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She Comes In Colors

After all, the body is a blank canvas. So, Boyd likes to say “fuck it” and just paint away.


Read our interview with the artist and view some photos from behind-the-scenes at the threeASFOUR F/W '19 presentation, below.


What was your driving inspiration or theme for the threeASFOUR runway looks?

I took inspiration from the body painting work of Yves Klein. The designers wanted something with that same feeling. The trick is to achieve that while still looking different. I just tried to keep it very painterly and playful. The main goal was that it embodies the young energy of all the street-casted models.

In their designs, threeASFOUR incorporates a lot of geometric and transnational aesthetics, along with cutting-edge technology. Did this have any influence on the makeup you created for the runway?

threeASFOUR used a lot of round shapes in their collection—almost egg-like. It all felt very fertile and ultra feminine to me. However, my inspiration for the makeup was more abstract, yet still fun and playful.

How do you interpret a designer’s vision for a collection into the final makeup looks?

Usually by the time I’m brought into the process, the designers already know the direction they want to go. They’ll show me inspirational reference images and we’ll talk about their ideas about the collection, what kind of feeling they’re trying to convey, and I’ll look at all the clothes. Then, I’ll compile all that so I can put my own creative spin on it, while still achieving their vision.

What was the collaborative relationship like with threeASFOUR?

I thoroughly enjoyed the entire experience. The designers liked my work and were excited to collaborate with me. They were very direct and knew exactly what they wanted which is always helpful. For the test, I took my kit to their atelier and they just started dressing up models in the clothes while I played around on them, including painting paper cutouts with body makeup and stamping them on the body to create patterns. It was very creative and free.

Which makeup brands did you partner up with for the show?

I used a lot of Temptu! They have great body makeup.

Were any of the looks from the threeASFOUR runway something you’d do for someone who was just walking the streets, as opposed to the catwalk?

Yes! The base makeup for all the models is extremely wearable. It was meant to really embrace the individuality of each model—a very clean and beautiful look with glowing glass-like skin, glossy eyes and even bleached brows.

As a makeup artist, do you feel you are you given enough creative agency in your designs?

For the most part, I have never felt confined as an artist. Most people I tend to work with enjoy a major look. I’m very lucky that I’ve never felt stifled in my creativity.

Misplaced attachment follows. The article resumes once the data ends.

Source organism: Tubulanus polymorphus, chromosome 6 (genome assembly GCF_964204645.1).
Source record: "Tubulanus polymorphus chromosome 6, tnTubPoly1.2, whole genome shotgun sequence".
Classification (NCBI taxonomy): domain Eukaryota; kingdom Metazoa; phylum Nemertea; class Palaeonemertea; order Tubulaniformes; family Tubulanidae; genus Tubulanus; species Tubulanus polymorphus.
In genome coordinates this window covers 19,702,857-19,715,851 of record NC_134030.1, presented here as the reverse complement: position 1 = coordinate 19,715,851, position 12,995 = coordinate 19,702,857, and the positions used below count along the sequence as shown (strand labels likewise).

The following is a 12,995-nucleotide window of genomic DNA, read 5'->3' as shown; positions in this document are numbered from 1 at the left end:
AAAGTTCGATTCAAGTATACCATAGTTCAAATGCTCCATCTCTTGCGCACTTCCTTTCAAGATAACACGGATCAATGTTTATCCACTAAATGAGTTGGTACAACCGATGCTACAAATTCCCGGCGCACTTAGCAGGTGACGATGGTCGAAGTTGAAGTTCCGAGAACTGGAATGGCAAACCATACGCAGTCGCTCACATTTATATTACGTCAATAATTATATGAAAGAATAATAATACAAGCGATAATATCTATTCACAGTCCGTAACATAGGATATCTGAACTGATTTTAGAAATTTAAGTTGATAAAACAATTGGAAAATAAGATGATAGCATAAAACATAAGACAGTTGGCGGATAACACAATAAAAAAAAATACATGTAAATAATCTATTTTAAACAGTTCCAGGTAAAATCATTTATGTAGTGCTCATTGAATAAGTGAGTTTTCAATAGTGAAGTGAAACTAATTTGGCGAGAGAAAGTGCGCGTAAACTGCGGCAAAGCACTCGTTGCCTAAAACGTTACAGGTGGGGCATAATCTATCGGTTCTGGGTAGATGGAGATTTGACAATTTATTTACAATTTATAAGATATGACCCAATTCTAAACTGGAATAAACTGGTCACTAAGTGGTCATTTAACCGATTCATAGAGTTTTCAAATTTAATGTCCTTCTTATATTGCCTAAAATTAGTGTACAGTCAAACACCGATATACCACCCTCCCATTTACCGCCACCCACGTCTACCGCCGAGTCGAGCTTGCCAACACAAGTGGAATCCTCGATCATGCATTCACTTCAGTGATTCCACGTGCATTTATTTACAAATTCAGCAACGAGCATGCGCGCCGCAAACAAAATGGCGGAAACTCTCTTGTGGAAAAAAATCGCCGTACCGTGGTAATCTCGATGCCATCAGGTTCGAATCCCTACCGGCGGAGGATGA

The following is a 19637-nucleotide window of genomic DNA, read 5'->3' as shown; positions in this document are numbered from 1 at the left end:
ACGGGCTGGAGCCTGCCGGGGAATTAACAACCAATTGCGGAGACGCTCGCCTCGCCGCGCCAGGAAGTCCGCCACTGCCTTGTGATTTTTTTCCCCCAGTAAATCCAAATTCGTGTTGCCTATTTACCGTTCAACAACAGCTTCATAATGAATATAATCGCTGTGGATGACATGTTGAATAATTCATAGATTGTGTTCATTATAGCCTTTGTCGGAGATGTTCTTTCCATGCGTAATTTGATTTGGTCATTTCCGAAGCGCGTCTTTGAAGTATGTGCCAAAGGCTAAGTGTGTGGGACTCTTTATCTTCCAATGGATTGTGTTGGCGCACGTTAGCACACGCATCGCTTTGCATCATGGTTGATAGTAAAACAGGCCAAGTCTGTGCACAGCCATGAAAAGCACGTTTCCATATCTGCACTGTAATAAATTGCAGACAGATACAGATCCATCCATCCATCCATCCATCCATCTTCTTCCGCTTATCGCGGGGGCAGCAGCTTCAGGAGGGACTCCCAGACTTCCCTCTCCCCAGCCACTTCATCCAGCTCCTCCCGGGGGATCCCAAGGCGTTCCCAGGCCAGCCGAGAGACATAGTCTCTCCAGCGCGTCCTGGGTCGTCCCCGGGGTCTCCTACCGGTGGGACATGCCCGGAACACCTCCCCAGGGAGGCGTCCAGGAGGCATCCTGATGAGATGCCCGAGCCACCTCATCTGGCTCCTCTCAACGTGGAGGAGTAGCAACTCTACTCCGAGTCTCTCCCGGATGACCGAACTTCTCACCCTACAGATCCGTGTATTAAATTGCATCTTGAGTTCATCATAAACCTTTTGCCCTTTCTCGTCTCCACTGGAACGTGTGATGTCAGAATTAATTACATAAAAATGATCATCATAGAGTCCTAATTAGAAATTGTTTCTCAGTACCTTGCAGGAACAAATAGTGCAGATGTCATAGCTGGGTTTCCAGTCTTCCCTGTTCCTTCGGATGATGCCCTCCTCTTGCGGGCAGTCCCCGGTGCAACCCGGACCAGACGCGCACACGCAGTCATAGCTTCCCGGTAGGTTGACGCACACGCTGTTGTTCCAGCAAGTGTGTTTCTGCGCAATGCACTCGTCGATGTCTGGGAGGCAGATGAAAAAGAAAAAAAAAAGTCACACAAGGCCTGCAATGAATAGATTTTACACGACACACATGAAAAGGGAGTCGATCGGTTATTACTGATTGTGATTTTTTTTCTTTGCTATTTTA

Looking at your portfolio, much of your work tends to be editorial. Are there any differences in your process for runway? Which do you prefer?

Most of my work is editorial, so I will always feel at home on set. The exciting thing about runway is that you’re selling a moving moment—a fleeting fantasy. It’s really about helping the designer create their ‘woman,’ and that’s extremely fun to do.

Your looks often feature bright, geometric pops of color. Is this a signature for you?

Most definitely, yes! I enjoy all the colors and textures. Neon, glitter—anything loud and dynamic and fun. That’s what I enjoy doing in my work. It’s much more creative for me than calm, neutral, natural makeup.  

If there’s one makeup trend that you could cancel for good, which would you choose?

The one thing I’m sick of is crazy brows. Instagram has really taken things too far—it’s starting to get obscene. These images are to be seen through a very small window. The looks just don’t translate to real life and real world settings. It’s too extreme and hard looking for your average consumer, which isn’t to say I don’t love a statement brow—there just needs to be balance.

What’s beauty to you? Has working as a makeup artists changed that idea?

Working in the fashion and beauty worlds for as long as I have, I think I’ve really learned to appreciate women in a way I wouldn’t have had I never worked in this industry. It’s a particularly exciting time since there is now such a strong movement towards more diversity. There really is an explosion of embracing different gender identities, body types and just a general acceptance of all people, which is so important.

Follow @officebeautynyc for more backstage interviews with our favorite makeup artists, Instagram beauty gurus, club kids and inside info from our office Beauty Committee.

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